Yes, even wooden shipping pallets. These days, it seems that nothing is immune from being linked to an outbreak of foodborne disease. Spinach, lettuce, sprouts, peanut butter, cookie dough, pizza, shellfish . . . everything. And now, a pharmaceutical recall highlights the potential risks posed by something as seemingly innocuous as wooden shipping pallets.
This news comes in the midst of a recall, by McNiel Consumer Healthcare, of Tylenol arthritis pain caplets that were shipped on wooden pallets treated with a chemical known to cause potentially severe gastrointestinal symptoms. But this particular Tylenol recall highlights the broader problem of potential bacterial or viral contamination of products during the shipping process. On December 16, 2009, Intelligent Global Pooling Systems announced that,
a random sampling of wood pallets used to ship food in Portland, ME, and Philadelphia, PA, numerous pallets tested positive for Listeria and abnormally high counts of bacteria that could potentially create health hazards for consumers. The new data bolster the findings of previous wood pallet testing conducted in the Washington-Baltimore area, further illustrating the unsanitary conditions and unacceptable risks to our nation’s food supply from wood pallets.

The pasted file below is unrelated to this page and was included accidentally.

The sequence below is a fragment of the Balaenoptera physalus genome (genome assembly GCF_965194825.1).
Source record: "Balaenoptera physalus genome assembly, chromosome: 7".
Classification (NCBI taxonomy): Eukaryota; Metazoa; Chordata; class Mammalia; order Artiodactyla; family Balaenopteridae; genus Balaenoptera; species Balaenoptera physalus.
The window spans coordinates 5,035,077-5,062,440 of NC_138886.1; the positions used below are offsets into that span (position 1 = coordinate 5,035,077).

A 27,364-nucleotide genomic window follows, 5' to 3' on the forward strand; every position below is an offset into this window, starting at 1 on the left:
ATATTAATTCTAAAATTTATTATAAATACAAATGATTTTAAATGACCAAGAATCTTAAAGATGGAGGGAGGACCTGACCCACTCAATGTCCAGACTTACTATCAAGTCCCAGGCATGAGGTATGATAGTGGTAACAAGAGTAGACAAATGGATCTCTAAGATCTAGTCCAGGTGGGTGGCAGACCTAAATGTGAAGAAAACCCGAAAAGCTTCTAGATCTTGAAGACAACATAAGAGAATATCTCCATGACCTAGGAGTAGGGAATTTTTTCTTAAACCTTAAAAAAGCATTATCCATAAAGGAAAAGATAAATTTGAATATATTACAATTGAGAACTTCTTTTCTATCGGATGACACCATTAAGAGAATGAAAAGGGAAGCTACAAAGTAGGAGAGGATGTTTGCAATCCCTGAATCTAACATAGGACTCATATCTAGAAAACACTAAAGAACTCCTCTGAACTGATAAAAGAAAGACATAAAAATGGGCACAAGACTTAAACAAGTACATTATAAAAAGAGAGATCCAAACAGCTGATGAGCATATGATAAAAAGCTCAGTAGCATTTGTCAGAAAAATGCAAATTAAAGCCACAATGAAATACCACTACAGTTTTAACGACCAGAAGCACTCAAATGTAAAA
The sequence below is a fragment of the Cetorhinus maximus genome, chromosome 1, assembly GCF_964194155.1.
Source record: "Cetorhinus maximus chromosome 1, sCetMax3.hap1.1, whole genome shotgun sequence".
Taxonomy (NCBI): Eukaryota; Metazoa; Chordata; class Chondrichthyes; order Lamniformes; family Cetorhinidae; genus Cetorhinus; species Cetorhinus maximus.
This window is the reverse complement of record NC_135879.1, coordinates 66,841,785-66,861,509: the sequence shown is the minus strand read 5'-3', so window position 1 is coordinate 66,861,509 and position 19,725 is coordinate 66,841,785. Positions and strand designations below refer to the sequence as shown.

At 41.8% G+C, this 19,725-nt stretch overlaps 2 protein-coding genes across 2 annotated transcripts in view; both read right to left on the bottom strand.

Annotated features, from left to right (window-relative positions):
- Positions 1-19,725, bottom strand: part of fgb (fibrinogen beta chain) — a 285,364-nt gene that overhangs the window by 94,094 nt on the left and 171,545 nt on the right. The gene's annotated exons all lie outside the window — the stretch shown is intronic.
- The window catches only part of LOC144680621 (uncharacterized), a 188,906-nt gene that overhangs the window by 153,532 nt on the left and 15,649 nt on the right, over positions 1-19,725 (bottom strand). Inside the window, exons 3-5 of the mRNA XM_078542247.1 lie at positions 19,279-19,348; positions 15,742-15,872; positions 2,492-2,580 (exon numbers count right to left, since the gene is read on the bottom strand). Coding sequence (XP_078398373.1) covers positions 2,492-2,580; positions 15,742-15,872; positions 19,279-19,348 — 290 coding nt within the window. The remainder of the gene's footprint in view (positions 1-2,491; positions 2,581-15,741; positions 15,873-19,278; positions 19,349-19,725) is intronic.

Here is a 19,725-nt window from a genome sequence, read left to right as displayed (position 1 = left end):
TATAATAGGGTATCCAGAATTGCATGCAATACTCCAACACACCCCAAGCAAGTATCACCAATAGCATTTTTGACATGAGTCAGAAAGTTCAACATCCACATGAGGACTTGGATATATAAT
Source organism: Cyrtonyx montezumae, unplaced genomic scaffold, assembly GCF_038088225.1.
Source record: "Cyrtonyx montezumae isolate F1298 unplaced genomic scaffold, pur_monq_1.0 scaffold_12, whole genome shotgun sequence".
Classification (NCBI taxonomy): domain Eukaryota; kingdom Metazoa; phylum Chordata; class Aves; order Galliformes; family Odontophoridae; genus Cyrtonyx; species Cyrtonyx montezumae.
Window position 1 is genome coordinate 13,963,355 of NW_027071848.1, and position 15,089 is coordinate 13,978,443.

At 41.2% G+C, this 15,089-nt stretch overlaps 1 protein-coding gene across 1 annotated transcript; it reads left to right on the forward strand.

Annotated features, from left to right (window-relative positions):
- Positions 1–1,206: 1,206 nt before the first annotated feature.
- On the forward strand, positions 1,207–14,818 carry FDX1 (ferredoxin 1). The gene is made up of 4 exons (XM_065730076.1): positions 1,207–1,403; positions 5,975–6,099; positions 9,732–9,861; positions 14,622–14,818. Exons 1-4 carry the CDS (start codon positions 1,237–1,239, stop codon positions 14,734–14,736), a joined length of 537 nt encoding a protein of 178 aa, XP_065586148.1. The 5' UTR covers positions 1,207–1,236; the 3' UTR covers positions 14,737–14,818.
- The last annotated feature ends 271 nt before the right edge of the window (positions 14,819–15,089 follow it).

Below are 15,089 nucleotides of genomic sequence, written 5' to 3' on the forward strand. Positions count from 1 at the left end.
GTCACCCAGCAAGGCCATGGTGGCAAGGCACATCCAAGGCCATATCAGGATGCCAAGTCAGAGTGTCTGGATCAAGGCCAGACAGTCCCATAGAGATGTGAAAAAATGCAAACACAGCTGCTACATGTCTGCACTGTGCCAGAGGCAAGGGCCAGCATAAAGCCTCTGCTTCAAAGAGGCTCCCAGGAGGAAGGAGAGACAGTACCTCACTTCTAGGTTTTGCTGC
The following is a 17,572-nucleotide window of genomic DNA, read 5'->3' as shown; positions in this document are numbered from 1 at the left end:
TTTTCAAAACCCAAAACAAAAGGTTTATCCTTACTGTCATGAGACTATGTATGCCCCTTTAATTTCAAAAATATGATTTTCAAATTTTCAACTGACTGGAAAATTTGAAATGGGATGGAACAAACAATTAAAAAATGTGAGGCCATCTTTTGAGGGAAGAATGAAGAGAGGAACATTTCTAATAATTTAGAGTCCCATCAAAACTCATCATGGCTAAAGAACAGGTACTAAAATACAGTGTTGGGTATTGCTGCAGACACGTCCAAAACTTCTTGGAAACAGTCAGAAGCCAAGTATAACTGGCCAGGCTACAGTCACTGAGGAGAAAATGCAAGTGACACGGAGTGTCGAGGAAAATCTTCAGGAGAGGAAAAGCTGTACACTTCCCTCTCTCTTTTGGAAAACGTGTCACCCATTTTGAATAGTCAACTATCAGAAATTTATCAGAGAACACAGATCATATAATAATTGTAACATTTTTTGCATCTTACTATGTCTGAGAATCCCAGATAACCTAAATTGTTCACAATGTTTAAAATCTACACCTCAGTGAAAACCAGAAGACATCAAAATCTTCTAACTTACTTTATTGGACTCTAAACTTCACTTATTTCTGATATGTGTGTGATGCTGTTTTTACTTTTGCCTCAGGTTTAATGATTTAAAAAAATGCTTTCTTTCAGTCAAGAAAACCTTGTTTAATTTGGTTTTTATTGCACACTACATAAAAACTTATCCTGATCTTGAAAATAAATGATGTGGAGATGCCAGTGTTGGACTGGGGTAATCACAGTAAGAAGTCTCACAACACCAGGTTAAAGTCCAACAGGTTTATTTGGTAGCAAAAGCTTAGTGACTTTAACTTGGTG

"How much more evidence does Congress and the FDA need?," Bob Moore, IGPS Chairman and CEO asked in an article on PR Newswire. "The TYLENOL recall proves wooden pallet shipping platforms are a dangerous threat to the pharmaceuticals we depend on, while recent independent studies we’ve commissioned in four cities demonstrate the dangers they pose to our food supply,"
"The one to two billion wood pallets in circulation in the United States are the common denominator in the supply chain – practically every product we ingest is shipped on a wood pallet. Congress and FDA cannot afford to overlook them any longer as they consider ways to strengthen our national food safety law."
Well said. The risks are clear, particularly for the select few (actually, pretty much all of us) who participate in an integrated, international food supply. And even for locavores who would rather not rely on the spotty food safety records of foreign producers, the food still has to be shipped a certain distance. Odds are, there’s a wooden pallet somewhere in the chain.